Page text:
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City Limits

Despite (and ultimately because of) its heavy-handedness, The City is an old-fashioned monument to immigrant courage, and as such, it succeeds in making the invisible evident. The sweatshop where much of the final episode is set is a location more horrific than any of the various rubble-strewn lots. Riker links his four stories with scenes in a Queens photo studio where immigrants come for ID pictures or portraits to send home. Nothing in The City is more haunting than the rapt close-ups of these stoical faces.

North by Northwest, installed at Film Forum for a two-week run, is Alfred Hitchcock's ultimate wrong-man comedy. An empty Brooks Brothers suit (played with splendid insouciance by Cary Grant) is pushed further into the void when he inadvertently assumes the identity of a nonexistent secret agent. Thus cast in a role he cannot understand, the Grant character is a superb textual effect whose fantastic misadventures include the most bravura piece of editing in the Hitchcock oeuvre— the nearly silent rendezvous with himself in the horrifying vacuum of a midwestern cornfield.

Goth rag doll meets IKEA boy: Bonham Carter and Norton in Fight Club.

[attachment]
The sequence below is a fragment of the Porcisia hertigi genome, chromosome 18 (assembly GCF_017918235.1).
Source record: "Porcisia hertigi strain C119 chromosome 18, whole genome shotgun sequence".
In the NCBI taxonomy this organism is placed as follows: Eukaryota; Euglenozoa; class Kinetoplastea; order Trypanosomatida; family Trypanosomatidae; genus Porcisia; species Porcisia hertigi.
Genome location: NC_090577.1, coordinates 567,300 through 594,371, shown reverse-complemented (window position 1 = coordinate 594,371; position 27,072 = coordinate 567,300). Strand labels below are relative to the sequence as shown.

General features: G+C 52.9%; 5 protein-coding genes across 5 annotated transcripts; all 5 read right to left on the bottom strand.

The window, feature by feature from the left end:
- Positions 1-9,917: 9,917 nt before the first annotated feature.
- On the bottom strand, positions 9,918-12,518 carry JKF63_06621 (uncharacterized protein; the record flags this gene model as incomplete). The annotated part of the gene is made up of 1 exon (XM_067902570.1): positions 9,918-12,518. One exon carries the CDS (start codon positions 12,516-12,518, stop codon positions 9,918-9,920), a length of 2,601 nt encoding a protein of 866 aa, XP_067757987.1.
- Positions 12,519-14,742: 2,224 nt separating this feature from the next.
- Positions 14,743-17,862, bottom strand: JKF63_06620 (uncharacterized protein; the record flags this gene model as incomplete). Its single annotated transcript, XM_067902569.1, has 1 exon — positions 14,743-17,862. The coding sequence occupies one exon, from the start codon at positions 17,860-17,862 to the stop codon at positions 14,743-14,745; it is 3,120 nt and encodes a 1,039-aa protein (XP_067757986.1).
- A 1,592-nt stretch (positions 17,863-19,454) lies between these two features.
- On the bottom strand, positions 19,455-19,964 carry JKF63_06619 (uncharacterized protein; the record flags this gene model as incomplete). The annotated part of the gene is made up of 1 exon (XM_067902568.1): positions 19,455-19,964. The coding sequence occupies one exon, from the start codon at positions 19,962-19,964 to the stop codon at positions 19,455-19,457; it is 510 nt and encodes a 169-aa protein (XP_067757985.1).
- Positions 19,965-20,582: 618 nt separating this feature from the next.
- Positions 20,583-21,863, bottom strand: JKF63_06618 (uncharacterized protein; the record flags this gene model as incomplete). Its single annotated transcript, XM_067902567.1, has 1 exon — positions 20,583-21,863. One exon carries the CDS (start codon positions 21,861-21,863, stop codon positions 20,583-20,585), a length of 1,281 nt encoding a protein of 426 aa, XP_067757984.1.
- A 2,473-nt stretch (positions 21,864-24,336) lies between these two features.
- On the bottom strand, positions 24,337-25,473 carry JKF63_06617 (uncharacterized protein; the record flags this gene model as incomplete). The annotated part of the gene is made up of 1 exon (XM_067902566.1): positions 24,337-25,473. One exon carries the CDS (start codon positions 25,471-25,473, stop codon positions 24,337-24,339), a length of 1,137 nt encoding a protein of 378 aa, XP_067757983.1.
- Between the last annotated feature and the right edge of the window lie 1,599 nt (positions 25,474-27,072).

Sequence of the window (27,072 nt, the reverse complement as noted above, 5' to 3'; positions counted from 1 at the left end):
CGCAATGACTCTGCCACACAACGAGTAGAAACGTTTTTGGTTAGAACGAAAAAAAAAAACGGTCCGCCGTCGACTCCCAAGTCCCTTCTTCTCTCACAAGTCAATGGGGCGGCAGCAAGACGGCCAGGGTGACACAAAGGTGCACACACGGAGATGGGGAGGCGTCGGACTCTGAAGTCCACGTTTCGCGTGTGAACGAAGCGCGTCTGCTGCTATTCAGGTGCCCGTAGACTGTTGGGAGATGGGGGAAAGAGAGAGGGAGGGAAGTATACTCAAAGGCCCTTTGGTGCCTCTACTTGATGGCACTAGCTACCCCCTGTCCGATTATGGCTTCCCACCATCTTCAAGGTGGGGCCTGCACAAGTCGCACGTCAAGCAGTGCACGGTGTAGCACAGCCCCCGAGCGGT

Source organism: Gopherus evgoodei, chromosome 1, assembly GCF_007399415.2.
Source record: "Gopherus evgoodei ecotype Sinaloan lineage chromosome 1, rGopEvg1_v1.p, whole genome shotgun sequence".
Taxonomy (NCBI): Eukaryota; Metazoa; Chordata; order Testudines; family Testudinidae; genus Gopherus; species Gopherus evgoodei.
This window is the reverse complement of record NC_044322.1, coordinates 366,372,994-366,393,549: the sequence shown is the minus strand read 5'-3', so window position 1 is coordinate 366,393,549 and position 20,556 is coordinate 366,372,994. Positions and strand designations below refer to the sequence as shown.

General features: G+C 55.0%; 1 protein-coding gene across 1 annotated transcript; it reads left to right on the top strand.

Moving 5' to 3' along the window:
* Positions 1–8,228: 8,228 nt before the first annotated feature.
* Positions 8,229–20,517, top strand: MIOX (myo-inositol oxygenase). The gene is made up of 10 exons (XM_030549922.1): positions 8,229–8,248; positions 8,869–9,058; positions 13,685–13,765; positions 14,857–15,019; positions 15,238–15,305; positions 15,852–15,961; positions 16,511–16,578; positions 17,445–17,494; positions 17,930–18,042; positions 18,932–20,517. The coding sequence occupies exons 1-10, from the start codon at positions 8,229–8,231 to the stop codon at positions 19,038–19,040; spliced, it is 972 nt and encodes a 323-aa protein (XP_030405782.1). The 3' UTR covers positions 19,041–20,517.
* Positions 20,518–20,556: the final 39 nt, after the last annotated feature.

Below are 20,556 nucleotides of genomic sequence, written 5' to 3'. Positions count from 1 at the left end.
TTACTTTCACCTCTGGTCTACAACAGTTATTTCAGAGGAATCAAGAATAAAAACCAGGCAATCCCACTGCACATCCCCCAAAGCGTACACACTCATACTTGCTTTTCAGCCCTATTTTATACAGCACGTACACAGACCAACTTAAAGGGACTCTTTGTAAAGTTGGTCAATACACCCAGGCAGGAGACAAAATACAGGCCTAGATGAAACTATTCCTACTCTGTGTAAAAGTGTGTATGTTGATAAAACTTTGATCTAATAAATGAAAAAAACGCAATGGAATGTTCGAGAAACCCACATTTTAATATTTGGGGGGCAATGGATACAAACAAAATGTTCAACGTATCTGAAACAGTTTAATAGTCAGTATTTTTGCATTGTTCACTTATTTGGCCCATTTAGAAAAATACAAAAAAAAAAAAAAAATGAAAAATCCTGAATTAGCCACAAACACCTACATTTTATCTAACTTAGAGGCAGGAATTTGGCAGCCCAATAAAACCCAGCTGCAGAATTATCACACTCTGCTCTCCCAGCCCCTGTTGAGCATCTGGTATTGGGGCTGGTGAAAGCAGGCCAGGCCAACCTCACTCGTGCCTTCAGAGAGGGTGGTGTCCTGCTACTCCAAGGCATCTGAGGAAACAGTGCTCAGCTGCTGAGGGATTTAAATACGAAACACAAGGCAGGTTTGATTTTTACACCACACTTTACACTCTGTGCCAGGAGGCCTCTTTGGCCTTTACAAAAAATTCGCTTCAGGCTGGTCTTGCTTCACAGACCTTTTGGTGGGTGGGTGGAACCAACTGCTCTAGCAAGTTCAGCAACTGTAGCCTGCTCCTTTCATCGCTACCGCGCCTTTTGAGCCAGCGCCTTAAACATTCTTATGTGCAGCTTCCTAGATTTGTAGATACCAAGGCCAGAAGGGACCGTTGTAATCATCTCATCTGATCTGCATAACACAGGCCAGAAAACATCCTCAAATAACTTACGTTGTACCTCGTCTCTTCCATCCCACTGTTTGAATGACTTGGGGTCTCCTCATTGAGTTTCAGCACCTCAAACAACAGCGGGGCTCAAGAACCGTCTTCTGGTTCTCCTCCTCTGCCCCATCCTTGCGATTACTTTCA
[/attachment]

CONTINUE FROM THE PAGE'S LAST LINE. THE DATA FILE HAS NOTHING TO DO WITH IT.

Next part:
photo courtesy of Twentieth Century Fox
Goth rag doll meets IKEA boy: Bonham Carter and Norton in Fight Club.

Details

Fight Club
Directed by David Fincher
Written by Jim Uhls from the novel by Chuck Palahniuk
A Twentieth Century Fox release

The City
Written and directed by David Riker
A Zeitgeist release Opens October 22

North By Northwest
Directed by Alfred Hitchcock
Written by Ernest Lehman
A Warner Bros. Classics release
At Film Forum Through November 2

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Released late-summer 1959, this saga of a stranger in a strange land was still playing when Nikita Khrushchev became the first Soviet leader to tour the U.S. (His trip included several of the movie's locations.) Hitch was right on time— and anticipated James Bond by several years— in treating the Cold War as a form of Pop Art. Indeed, more matter-of-factly outrageous than the makers of Fight Club, Hitchcock drafted our sacred Mount Rushmore as the stage upon which his hero might resolve his Oedipal scenario.

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